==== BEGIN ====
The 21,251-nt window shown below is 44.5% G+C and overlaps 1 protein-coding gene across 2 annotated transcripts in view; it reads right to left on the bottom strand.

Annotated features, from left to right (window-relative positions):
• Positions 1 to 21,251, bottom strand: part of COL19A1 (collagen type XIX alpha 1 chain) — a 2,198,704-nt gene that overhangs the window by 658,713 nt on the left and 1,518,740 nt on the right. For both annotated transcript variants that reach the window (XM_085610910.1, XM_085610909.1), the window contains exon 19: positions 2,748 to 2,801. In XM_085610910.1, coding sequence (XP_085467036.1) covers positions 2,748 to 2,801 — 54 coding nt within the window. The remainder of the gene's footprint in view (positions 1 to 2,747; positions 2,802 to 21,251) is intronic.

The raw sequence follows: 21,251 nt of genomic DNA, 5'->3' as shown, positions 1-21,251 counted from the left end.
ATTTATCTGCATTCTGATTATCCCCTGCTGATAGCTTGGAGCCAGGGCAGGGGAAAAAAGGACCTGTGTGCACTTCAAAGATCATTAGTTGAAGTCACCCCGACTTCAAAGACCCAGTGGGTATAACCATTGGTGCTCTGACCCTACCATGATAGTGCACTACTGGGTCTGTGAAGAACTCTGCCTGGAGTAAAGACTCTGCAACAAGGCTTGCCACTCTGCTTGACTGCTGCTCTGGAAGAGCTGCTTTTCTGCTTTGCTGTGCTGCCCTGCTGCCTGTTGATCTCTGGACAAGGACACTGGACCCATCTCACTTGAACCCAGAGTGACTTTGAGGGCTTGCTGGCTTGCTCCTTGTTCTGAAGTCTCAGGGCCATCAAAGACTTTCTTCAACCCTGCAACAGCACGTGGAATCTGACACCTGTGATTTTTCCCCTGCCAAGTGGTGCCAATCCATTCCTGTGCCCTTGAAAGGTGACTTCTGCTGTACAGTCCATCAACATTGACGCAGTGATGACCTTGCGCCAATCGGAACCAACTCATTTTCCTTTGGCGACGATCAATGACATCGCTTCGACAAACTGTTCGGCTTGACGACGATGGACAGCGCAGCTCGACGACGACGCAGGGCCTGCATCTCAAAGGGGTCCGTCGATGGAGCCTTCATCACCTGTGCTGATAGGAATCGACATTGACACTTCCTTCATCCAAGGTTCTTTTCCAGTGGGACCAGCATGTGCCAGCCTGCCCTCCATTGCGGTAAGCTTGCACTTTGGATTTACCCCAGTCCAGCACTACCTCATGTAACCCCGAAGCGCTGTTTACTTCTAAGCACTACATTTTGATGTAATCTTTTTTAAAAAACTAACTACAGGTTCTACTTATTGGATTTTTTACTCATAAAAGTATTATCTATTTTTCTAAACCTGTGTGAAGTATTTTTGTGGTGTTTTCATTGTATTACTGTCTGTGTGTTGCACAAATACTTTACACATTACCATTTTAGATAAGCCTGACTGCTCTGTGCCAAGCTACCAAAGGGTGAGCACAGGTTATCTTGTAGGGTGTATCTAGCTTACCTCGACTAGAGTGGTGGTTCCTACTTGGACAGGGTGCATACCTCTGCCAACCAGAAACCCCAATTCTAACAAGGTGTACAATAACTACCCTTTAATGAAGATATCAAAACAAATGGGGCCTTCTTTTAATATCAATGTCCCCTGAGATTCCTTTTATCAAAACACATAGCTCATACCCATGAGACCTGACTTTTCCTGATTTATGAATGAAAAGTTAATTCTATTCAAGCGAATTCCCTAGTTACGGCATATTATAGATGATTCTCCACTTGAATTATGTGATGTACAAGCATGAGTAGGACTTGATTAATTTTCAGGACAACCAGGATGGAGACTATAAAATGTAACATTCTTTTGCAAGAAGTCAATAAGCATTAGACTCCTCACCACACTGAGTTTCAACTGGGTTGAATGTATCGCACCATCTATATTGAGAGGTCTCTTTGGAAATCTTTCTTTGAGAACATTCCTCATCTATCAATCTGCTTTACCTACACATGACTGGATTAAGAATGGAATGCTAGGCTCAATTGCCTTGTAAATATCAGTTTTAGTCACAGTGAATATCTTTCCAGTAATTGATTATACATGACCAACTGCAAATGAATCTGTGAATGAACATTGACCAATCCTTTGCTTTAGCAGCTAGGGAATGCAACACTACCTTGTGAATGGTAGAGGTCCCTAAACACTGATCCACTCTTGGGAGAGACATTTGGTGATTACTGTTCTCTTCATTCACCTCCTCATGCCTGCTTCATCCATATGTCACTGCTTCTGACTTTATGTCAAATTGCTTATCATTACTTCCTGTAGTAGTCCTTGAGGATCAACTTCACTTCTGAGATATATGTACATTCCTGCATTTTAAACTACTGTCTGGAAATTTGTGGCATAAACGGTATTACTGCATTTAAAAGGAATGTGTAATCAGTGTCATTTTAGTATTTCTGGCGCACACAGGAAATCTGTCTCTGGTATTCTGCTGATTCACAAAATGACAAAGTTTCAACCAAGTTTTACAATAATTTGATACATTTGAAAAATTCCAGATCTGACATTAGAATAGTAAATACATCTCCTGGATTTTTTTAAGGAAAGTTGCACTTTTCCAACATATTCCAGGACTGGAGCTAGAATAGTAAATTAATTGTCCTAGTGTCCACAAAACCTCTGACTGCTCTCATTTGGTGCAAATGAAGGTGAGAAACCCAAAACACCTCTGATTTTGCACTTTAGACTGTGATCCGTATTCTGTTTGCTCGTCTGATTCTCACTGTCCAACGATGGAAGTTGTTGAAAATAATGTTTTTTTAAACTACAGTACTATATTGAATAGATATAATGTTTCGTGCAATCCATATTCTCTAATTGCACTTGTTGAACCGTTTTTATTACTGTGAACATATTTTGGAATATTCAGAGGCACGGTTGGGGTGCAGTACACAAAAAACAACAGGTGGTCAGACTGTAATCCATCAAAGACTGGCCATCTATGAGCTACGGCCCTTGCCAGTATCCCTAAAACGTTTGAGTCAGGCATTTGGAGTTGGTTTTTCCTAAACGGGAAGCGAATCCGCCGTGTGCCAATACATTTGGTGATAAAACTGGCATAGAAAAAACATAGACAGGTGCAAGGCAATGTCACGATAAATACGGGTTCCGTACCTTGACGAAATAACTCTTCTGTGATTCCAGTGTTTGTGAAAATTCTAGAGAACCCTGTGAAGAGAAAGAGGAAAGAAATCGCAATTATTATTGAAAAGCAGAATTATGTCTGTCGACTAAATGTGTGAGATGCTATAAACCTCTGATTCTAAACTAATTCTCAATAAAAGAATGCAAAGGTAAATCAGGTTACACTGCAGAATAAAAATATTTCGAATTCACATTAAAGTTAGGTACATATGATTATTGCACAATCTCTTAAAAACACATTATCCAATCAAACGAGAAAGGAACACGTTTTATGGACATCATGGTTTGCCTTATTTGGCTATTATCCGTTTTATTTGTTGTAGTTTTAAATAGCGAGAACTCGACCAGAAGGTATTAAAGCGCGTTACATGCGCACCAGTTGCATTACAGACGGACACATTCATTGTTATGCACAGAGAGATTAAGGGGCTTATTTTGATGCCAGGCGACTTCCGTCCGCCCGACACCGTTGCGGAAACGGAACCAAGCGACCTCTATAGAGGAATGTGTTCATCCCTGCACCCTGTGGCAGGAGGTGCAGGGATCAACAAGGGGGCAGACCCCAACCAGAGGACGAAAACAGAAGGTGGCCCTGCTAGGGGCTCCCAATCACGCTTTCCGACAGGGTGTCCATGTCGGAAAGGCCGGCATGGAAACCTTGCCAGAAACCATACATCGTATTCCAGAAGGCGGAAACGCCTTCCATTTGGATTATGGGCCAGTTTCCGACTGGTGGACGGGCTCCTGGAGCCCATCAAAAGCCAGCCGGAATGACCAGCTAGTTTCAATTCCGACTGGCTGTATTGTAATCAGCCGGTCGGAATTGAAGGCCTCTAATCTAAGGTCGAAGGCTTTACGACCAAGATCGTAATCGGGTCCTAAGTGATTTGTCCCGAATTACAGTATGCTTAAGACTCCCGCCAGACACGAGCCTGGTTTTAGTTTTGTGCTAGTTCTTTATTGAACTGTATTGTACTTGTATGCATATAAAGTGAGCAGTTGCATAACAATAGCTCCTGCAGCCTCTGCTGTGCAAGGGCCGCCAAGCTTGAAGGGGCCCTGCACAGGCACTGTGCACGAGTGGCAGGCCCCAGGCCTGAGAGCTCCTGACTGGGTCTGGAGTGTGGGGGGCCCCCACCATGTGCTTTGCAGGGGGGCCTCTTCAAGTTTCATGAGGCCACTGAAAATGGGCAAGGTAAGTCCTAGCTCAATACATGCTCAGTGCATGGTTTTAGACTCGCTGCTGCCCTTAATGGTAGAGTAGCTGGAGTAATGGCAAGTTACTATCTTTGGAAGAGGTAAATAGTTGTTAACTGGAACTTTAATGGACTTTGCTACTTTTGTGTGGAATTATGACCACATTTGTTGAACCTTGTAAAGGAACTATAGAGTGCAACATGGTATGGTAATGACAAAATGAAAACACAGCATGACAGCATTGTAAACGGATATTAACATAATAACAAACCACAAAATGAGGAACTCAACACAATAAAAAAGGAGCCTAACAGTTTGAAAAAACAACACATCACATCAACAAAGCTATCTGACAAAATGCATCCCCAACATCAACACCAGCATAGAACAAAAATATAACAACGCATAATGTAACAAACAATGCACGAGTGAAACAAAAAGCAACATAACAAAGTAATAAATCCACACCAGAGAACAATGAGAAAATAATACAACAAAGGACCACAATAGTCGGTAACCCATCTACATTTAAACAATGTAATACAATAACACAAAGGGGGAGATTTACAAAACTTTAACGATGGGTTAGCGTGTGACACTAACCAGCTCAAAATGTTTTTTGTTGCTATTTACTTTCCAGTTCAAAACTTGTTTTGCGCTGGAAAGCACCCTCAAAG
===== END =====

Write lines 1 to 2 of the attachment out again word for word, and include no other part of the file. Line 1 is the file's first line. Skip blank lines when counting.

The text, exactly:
The 21,251-nt window shown below is 44.5% G+C and overlaps 1 protein-coding gene across 2 annotated transcripts in view; it reads right to left on the bottom strand.

Annotated features, from left to right (window-relative positions):